Ravi Kaklasaria, Chief Executive Office, SpringPeople
In terms of investment in technology in US, Indian IT industry is predicted to see an upturn in the upcoming year. NASSCOM also is standing by their previous assessment regarding 7 to 8 per cent export growth for the Indian IT industry as a whole. But in this era of automation, artificial intelligence and big data, what is the future of IT jobs? While opportunities abound, the face of Human Capital Management rapidly has to evolve to keep pace.
Today, human capital management is the source of competitive advantage for all organizations. Therefore, the training industry in India has revolutionized to create a smarter workforce and precedes the best termination. Brought on by changes in skills gap, values, technology, organizational structure, generational differences, and more, there are three major challenges the HR industry is facing. In a recent survey done by the Society for Human Resource Management, HR professionals stated the below mentioned challenges as the biggest one.
• Retaining and rewarding the best employees (59%)
• Developing the next generation of corporate leaders (52%)
• Creating a corporate culture that attracts the best employees (36%)
One of the main challenges an organization or the human resource management faces is the skills gap, which is only going to become wider. Organizations expect skills like big data, data analysis, artificial intelligence, machine learning to embrace innovation, but most universities’ academic programs are outdated and fail to teach the latest technologies. As new technologies and processes are the need of the hour, it is up to the tech companies themselves to train their new and experienced workforce. In addition to these HRM challenges, training & development teams face roadblocks of their own.
Challenges Faced by Corporate Training Teams on boarding New Employees
In a survey conducted by Bamboo HR, 45% of HR managers accepted that over $10,000 a year is wasted on ineffective on boarding. This mainly happens because 90% of new hires decide whether or not to stay in the organization for more than 6 months. Today's workforce wants to fit into the organization's culture and start contributing to the company, which certainly does not work well with the traditional employee orientation programs.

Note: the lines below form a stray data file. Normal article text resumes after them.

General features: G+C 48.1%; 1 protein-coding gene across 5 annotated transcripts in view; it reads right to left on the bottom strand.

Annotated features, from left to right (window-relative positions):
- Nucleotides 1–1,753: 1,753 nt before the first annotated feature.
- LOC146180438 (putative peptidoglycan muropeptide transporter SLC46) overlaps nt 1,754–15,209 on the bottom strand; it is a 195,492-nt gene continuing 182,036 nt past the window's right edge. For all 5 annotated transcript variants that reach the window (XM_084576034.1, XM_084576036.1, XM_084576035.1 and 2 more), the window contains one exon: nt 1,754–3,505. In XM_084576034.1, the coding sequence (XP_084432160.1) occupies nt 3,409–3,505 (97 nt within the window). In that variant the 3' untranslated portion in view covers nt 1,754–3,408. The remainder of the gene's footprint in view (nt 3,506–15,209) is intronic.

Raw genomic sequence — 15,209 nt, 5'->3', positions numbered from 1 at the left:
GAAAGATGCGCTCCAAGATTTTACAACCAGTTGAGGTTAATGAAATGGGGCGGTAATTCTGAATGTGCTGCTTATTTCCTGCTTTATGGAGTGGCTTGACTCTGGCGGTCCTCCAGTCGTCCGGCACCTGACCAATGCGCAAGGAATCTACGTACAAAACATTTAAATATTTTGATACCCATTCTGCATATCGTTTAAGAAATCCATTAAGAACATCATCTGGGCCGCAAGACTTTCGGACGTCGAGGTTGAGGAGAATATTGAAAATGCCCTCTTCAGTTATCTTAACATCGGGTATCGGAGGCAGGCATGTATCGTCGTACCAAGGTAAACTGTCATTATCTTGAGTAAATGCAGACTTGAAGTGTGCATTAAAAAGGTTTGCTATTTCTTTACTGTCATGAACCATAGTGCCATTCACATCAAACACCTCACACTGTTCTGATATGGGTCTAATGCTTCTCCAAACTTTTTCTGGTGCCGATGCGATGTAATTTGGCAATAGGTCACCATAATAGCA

It is a fact that half of an individual’s digital skill set becomes obsolete in 2.5 years, as existing tools are continuously replaced by new versions. L&D teams needs to constantly train employees to upgrade skills.
Emphasis on Continuous Learning
For an effective workforce engagement, long term development for employees is a key factor. Employees need managerial and leadership skills to take up new roles and responsibilities within the organization. Certain set of millennial also ranks training and development as their desired job perk. In order to promote employee growth, Corporate Training and L&D teams make sure that continuous learning is a top priority.
87% of organizations are revamping, restructuring or considering a redesign of their human resource function. In addition to the above mentioned challenges and developments, HRM is evolving with other emerging trends that are likely to test the mettle of even the best talent management programs.
Trends in Human Capital Management
The Digital Revolution - sometimes called the fourth Industrial Revolution - will not require scientists to focus on data and A.I. alone but also on the human mind in order to equip people to be the key drivers of innovation. It's imperative that with this revolution, talent development as an industry is reinvented to meet changing demands. Human Talent Management should develop their “ability to adapt” as the core skill that will allow to thrive in a context of constant transformation.
According to Kristin Williams, Vice President of Human Resources at Ultra Mobile, there are two specific shifts happening that are shaping the future of the HR industry –
1. Alternative solutions to how companies staff/support traditional HR functions, and
2. Talent retention in an environment where tenure is not the goal of employees.
Upskilling - The Only Way Forward for the Industry?
Hiring prospects across industry is expected to see a slide in 2018, with a lot of job insecurity in the IT/ITes industry currently. According to industry body NASSCOM, up to 40% of the estimated four-million Indian workforces will need reskilling over the next five years if they are to keep pace with the changing face and automation of the IT industry.
Interestingly, while the outlook looks bleak on the supply side, the demand for skilled professionals in emerging technologies is on the rise. Big Data, SMAC, App Integration, DevOps and Agile are all areas witnessing a surge in number of jobs.
And executives point to the widening skills gap as accounting for this disparity. Investing into upskilling appears to be the only solution to tackle the twin crisis facing the IT sector in India. With the number of working professionals choosing ed-tech programs to skill up set to grow from 1.6 million to nearly 10 million by 2021, organizations across the board are ramping up investment into quality training programs from established players. Modern enterprise training providers are gearing up to meet this challenge head on, with hybrid training delivery models like LMS, online and e-learning channels.